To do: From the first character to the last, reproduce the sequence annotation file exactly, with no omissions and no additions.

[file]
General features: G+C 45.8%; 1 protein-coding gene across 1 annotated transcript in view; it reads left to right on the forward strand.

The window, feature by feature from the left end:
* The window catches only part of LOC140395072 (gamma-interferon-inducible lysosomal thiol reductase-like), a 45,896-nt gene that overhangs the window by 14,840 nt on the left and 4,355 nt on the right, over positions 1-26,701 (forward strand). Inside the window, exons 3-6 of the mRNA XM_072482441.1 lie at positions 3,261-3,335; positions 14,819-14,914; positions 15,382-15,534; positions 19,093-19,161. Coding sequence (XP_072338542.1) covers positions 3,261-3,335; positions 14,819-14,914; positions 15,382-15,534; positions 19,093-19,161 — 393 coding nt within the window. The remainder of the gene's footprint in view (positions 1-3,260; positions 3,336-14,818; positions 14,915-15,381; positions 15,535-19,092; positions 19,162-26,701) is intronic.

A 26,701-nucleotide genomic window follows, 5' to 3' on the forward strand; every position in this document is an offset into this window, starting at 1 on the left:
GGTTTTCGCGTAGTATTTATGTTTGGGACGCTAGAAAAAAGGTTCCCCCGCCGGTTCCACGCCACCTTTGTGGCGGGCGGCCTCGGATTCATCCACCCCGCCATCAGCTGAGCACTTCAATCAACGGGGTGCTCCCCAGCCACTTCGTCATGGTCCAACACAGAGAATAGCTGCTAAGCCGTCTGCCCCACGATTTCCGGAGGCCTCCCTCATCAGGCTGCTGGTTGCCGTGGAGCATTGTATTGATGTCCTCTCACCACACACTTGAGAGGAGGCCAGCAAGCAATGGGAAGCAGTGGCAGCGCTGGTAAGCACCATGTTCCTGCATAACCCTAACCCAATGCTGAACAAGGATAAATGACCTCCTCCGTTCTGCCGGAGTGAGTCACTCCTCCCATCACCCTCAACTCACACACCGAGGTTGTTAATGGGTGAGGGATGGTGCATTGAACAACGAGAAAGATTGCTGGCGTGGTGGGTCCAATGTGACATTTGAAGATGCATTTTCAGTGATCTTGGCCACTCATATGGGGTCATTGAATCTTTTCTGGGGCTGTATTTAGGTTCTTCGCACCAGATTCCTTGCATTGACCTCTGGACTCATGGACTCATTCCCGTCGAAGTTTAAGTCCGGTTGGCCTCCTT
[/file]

General features: G+C 45.8%; 1 protein-coding gene across 1 annotated transcript in view; it reads left to right on the forward strand.

The window, feature by feature from the left end:
* The window catches only part of LOC140395072 (gamma-interferon-inducible lysosomal thiol reductase-like), a 45,896-nt gene that overhangs the window by 14,840 nt on the left and 4,355 nt on the right, over positions 1-26,701 (forward strand). Inside the window, exons 3-6 of the mRNA XM_072482441.1 lie at positions 3,261-3,335; positions 14,819-14,914; positions 15,382-15,534; positions 19,093-19,161. Coding sequence (XP_072338542.1) covers positions 3,261-3,335; positions 14,819-14,914; positions 15,382-15,534; positions 19,093-19,161 — 393 coding nt within the window. The remainder of the gene's footprint in view (positions 1-3,260; positions 3,336-14,818; positions 14,915-15,381; positions 15,535-19,092; positions 19,162-26,701) is intronic.

A 26,701-nucleotide genomic window follows, 5' to 3' on the forward strand; every position in this document is an offset into this window, starting at 1 on the left:
GGTTTTCGCGTAGTATTTATGTTTGGGACGCTAGAAAAAAGGTTCCCCCGCCGGTTCCACGCCACCTTTGTGGCGGGCGGCCTCGGATTCATCCACCCCGCCATCAGCTGAGCACTTCAATCAACGGGGTGCTCCCCAGCCACTTCGTCATGGTCCAACACAGAGAATAGCTGCTAAGCCGTCTGCCCCACGATTTCCGGAGGCCTCCCTCATCAGGCTGCTGGTTGCCGTGGAGCATTGTATTGATGTCCTCTCACCACACACTTGAGAGGAGGCCAGCAAGCAATGGGAAGCAGTGGCAGCGCTGGTAAGCACCATGTTCCTGCATAACCCTAACCCAATGCTGAACAAGGATAAATGACCTCCTCCGTTCTGCCGGAGTGAGTCACTCCTCCCATCACCCTCAACTCACACACCGAGGTTGTTAATGGGTGAGGGATGGTGCATTGAACAACGAGAAAGATTGCTGGCGTGGTGGGTCCAATGTGACATTTGAAGATGCATTTTCAGTGATCTTGGCCACTCATATGGGGTCATTGAATCTTTTCTGGGGCTGTATTTAGGTTCTTCGCACCAGATTCCTTGCATTGACCTCTGGACTCATGGACTCATTCCCGTCGAAGTTTAAGTCCGGTTGGCCTCCTT